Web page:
Ok, let’s get the title explained right off the bat. I don’t mean to be provocative. It might sound like I’m faulting Native American art here, but the accusatory weight is meant to fall on the inspired part. What I mean is that there is something reductive in the way non-natives claim that they are inspired by Native American art. It’s something that’s heard quite a lot. From Jackson Pollock to Ralph Lauren, artists and designers often cite Native American art as an influence. For fashion designers it seems particularly commonplace to go Native for a least one collection. Of course, when asked, the inspired will always assure their utmost respect and admiration. But a lot of the times one wonders if it doesn’t do more harm than good. One might argue that when someone like Ralph Lauren incorporates Navajo motifs into his designs, it raises interest in Native culture. This may very well be the case, but it also reinforces the view of Natives as a faceless group of “others”. Because it’s rarely the unique style of an individual Native artist that is cited as inspiration, it is always “Native art” en masse. Outsiders all too often seem to regard Native designs as interchangeable and all alike. This may also explain why there is a baffling lack of collaboration between the inspired and the ones who they are inspired by. Because if one fails to distinguish between different styles, I can see that it would be easy to believe that anyone can do it.
Yet, according to Lindsey M. Montgomery, collaboration is what’s required if inspiration is to generate respectful results: ”Navigating the waters between respectful reference and insensitive borrowing comes down to one thing: collaboration. Collaboration requires companies and designers to do more than simply appreciate and borrow the aesthetics of another culture. It demands they engage in an active dialogue with the particular community or artist who is inspiring the work.”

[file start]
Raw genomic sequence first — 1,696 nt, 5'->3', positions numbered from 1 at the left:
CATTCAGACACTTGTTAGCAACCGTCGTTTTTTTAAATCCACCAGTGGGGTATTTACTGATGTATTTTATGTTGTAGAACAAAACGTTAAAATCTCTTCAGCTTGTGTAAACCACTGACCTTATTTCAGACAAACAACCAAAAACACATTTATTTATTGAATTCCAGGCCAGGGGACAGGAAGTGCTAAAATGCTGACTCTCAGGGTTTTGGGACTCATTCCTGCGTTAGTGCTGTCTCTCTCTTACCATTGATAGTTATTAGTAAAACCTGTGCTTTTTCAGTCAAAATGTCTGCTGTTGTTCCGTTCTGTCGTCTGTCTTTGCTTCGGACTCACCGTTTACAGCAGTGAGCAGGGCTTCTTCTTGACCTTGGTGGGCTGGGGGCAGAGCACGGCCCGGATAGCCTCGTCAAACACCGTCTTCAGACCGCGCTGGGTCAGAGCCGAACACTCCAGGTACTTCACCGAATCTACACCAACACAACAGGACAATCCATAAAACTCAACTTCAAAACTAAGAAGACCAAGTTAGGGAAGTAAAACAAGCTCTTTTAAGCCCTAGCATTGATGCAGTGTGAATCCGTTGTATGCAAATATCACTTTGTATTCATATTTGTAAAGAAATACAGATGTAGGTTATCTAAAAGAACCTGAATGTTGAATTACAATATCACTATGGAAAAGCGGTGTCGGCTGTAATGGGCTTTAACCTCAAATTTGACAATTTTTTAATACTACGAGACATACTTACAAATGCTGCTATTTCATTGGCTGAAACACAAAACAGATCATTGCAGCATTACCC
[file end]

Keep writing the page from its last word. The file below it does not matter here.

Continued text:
It really shouldn’t be so hard to realize the benefits of collaboration. After all, designers want competent seamstresses, right? So of course they will hire the best in the game. And if you want some cracking Navajo designs, you should probably get in touch with someone who knows what they’re doing. But this very rarely happens. The much publicized court case Navajo Nation vs. Urban Outfitters offers some insight into why those inspired seldom think it necessary to go to the source for help. The story goes that the clothing company Urban Outfitters had used Navajo designs and motifs for years. In 2012, the Navajo Nation finally took legal action against the company for violating the Indian Arts and Crafts act, which prohibits trying to pass off artefacts as authentically Native when they are not. According to Urban Outfitters’ defense Navajo patterns are a generic style of design that anyone can use.
Lindsey M. Montgomery comments again: “Urban Outfitters’ claim that there is something generic about Navajo designs is baseless. These designs may share a similar set of aesthetically pleasing characteristics, but they are also the weaver’s personal expressions. Some refer to tribal or familial histories.”
Recognition of the individual behind the artwork rather than the group should really be the source of inspiration. Otherwise one gets inspired at the cost of preconceptions and generalizations. Maybe it is time to stop talking about Native Art all together. The contemporary art done by Native Americans is so diverse in style and content that it becomes difficult to speak of in terms of a particular grouping of art. It is, in short, art done by Native Americans rather than Native American art.